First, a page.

But the new-made friends did not
forgather again. Instead, Stevenson wrote Tamate a long letter, which the
Rev. Richard Lovett has given to the public in an article on "R. L.
Stevenson in relation to Christian Life and Christian Missions,"
contributed to the Sunday at Home.
In this letter Stevenson confessed
that he had looked forward to his second meeting with Tamate with a
pleasure "hard to exaggerate." The position of his affairs at Vailima
rendered his presence indispensable. He had purchased three hundred acres
of bush land some months previously, and this was now being cleared of its
dense tropical vegetation under his immediate oversight; he was his own
architect, and was planning and re-planning the dwelling-house; in
domestic matters he and Mrs. Stevenson had only the assistance of one
servant, "a feckless, kindly creature," and " the less competent the
servant, the more numerous and miscellaneous were the odd jobs which
devolved upon his master and mistress," as Mr. Graham Balfour tells us;
lastly, and finally, his wife was unwell and would not accompany him, and
he could not leave her to rough it alone—" Fanny has been quite ill with
earache. She won’t go, hating the sea at this wild season; I don’t like to
leave her; so it drones on, steamer after steamer."
And so Stevenson reluctantly
abandoned his project. "Forgive me my failure," he wrote. " I think your
Master would have me break my word. I live in the hope of seeing you
again. I pray God watch over you."
The expressed desire to see Tamate
again was no pious platitude on the part of Tusitala. "I ask you as a
particular favour, send me a note of the most healthy periods in New
Guinea. I am only a looker-on. I have a (rather heavy) charge of souls and
bodies. If I can make out any visit, it must be done sensibly, and with
the least risk. But oh, Tamate, if I had met you when I was a boy and a
bachelor, how different my life would have been.
"Dear Mrs. Chalmers, you say (and
very justly) ‘Tamate is a rowdy ‘—your own excellent expression. I wonder
if even you know what it means, to a man like me—a clever man, no modesty,
observe !—a man fairly critical, a man of the world (in most of the ill
senses), to meet one who represents the essential, and who is so free from
the formal, from the grimace."
To his friend Mr. Sidney Colvin,
Stevenson wrote, about the same time, " I wish you to get Pioneering in
New Guinea, by J. Chalmers. It’s a missionary book, and has less
pretensions to be literature than Spurgeon’s sermons. Yet I think even
through that, you will see some of the traits of the hero that wrote it; a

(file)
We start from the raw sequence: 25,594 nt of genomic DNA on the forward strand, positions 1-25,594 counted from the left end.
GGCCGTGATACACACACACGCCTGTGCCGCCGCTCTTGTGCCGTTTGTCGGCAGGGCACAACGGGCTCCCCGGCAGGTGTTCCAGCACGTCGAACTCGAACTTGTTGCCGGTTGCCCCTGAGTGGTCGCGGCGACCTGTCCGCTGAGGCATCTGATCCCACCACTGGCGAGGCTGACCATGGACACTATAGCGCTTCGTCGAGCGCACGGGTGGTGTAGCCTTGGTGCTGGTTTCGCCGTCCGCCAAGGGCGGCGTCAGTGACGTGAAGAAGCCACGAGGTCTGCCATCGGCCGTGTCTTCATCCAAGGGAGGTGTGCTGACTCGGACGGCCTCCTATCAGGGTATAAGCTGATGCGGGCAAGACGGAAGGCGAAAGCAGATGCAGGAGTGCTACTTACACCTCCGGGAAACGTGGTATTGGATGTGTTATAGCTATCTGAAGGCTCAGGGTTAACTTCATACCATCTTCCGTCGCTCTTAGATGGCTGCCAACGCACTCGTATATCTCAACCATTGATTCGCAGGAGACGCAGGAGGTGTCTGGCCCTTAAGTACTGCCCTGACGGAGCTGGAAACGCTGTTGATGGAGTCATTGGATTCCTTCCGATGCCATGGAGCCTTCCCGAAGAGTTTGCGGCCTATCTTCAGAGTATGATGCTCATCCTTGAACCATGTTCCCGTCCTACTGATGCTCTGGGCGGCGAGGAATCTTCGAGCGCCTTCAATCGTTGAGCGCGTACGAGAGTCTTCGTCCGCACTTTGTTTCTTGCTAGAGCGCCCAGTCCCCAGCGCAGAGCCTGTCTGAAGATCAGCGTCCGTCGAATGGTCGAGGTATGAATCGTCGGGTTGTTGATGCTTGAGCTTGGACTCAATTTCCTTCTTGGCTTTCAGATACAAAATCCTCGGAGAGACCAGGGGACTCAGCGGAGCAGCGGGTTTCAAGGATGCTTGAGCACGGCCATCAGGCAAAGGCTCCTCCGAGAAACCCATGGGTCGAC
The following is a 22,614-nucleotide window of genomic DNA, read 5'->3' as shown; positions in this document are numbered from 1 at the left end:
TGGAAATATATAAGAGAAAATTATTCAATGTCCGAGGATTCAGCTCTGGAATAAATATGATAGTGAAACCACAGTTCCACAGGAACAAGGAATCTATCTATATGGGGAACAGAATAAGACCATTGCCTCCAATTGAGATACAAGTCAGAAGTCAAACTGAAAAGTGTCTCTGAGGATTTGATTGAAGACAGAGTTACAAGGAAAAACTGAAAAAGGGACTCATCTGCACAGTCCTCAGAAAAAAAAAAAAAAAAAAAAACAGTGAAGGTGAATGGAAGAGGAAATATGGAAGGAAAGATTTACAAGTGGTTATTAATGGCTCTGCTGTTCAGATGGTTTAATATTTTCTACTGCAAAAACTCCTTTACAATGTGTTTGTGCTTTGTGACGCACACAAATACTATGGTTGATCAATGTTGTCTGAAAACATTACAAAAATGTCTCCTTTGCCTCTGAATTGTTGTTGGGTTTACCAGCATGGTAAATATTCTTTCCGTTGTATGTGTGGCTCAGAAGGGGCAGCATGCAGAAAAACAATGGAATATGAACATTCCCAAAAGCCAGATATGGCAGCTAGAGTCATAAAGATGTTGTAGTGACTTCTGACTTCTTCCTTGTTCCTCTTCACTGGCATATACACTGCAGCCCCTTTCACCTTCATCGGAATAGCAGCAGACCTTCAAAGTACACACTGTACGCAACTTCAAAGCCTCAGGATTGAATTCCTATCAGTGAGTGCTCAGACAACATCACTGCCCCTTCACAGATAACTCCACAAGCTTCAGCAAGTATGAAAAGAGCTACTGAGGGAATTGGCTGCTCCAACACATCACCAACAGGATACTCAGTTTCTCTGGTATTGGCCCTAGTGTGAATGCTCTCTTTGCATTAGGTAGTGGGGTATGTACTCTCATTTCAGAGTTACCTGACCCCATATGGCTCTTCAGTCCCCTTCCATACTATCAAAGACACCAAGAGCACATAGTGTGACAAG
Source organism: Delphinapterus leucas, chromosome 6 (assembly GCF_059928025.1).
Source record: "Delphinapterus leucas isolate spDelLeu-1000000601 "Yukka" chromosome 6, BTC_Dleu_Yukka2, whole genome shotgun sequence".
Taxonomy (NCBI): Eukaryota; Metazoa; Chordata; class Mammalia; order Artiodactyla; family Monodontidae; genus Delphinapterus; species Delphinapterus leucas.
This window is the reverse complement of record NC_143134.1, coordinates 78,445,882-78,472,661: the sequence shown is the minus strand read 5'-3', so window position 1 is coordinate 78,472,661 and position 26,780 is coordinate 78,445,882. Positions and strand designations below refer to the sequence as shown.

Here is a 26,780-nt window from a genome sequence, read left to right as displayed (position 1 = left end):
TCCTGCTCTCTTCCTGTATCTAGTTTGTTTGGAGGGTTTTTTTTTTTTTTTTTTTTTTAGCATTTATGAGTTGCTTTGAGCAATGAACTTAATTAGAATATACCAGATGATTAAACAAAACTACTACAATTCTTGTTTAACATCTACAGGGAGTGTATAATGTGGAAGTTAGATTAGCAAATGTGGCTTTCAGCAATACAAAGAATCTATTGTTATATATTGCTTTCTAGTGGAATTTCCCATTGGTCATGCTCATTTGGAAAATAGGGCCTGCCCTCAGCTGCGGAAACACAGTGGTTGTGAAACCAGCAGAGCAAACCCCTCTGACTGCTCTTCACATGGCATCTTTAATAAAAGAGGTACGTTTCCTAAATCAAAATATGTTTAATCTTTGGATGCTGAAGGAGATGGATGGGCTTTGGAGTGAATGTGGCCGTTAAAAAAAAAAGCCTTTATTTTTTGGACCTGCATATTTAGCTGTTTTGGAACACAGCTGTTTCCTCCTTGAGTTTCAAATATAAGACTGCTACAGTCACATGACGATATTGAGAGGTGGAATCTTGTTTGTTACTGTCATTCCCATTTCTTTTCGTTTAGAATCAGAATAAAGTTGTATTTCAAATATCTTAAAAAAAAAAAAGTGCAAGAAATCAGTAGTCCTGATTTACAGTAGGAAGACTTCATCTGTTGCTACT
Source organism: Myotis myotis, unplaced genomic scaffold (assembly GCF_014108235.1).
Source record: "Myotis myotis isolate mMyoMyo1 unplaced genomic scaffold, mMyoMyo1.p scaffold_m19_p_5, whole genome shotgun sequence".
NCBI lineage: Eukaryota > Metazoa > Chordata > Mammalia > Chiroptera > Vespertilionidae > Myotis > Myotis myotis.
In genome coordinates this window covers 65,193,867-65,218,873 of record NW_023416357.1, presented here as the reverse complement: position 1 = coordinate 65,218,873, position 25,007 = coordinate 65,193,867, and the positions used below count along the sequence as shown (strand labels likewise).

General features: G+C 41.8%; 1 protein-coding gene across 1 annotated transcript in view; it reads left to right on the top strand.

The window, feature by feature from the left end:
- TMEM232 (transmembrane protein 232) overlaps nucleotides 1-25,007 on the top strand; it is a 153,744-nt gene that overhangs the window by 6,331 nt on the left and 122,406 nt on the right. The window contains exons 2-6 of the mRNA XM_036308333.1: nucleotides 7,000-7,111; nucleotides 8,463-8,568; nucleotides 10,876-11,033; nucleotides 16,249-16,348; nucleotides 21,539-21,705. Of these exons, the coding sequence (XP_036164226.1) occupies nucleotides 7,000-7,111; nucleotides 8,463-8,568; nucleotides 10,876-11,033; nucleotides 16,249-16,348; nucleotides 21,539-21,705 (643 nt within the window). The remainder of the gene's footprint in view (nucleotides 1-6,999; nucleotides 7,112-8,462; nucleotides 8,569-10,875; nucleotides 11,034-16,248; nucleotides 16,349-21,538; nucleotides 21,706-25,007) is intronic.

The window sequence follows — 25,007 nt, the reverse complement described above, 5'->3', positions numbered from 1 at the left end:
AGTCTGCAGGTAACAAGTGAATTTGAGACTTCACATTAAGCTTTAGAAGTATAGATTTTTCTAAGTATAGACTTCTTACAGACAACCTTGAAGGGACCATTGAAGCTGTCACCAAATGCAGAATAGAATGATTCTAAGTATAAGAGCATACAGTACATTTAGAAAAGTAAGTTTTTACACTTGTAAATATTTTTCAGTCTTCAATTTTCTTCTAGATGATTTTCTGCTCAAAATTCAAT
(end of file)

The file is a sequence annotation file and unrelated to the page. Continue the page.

man that took me fairly by storm for the most attractive, simple, brave,
and, interesting man in the whole Pacific:
He is away now to go up the Fly
River; a desperate venture, it is thought; he is quite a Livingstone
A year later, Stevenson wrote to his
friend Dr. H. Bellyse Bail-don: "Sick and well, I have had a splendid life
of it, grudge nothing, regret very little—and then only some little
corners of misconduct for which I deserve hanging, and must infallibly be
damned—and, take it all over, damnation and all, would hardly change with
any man of my time, unless, perhaps, it were (General) Gordon or our
friend Chalmers: a man I admire for his virtues, love for his faults, and
envy for the really A1 life he has, with everything heart—my heart, I
mean—could wish. . . . I shall look forward to some record of your time
with Chalmers: you can’t weary me of that fellow; he is as big as a house
and far bigger than any church, where no man warms his hands."
In editing the letter from which we
have just now quoted, Mr. Colvin, Stevenson’s literary executor, notes
that Robert Louis Stevenson sometimes expressed a desire to survive Tamate,
for the sake only of writing his life.
Dr. Baildon, who knew both men, has
written since Tamate’s death: "These two men, in many respects such a
contrast, had yet a great deal in common. They were both born adventurers,
both explorers in different ways; and no two men I know of, in fact or
fiction, were more sworn foes of conventionality. Both men had looked
death almost daily between the eyes, without flinching; neither would
perhaps have cared to alter the manner of his departure—the one suddenly
smitten at the zenith of his intellectual powers, the other dying, like
the Master he strove to follow, at the hands of those he sought to save."
Another comparison between Robert
Louis Stevenson and Tamate comes from a different pen: "There was a
remarkable difference in the ways these two men handled the natives. With
all his Christian patience, Chalmers could be firm, and even stern when
necessary, with the natives, and the smartest of them could never ‘pull
his leg.’ Stevenson was imperious with the Samoans, but those wily
humorists were always ‘getting at’ him."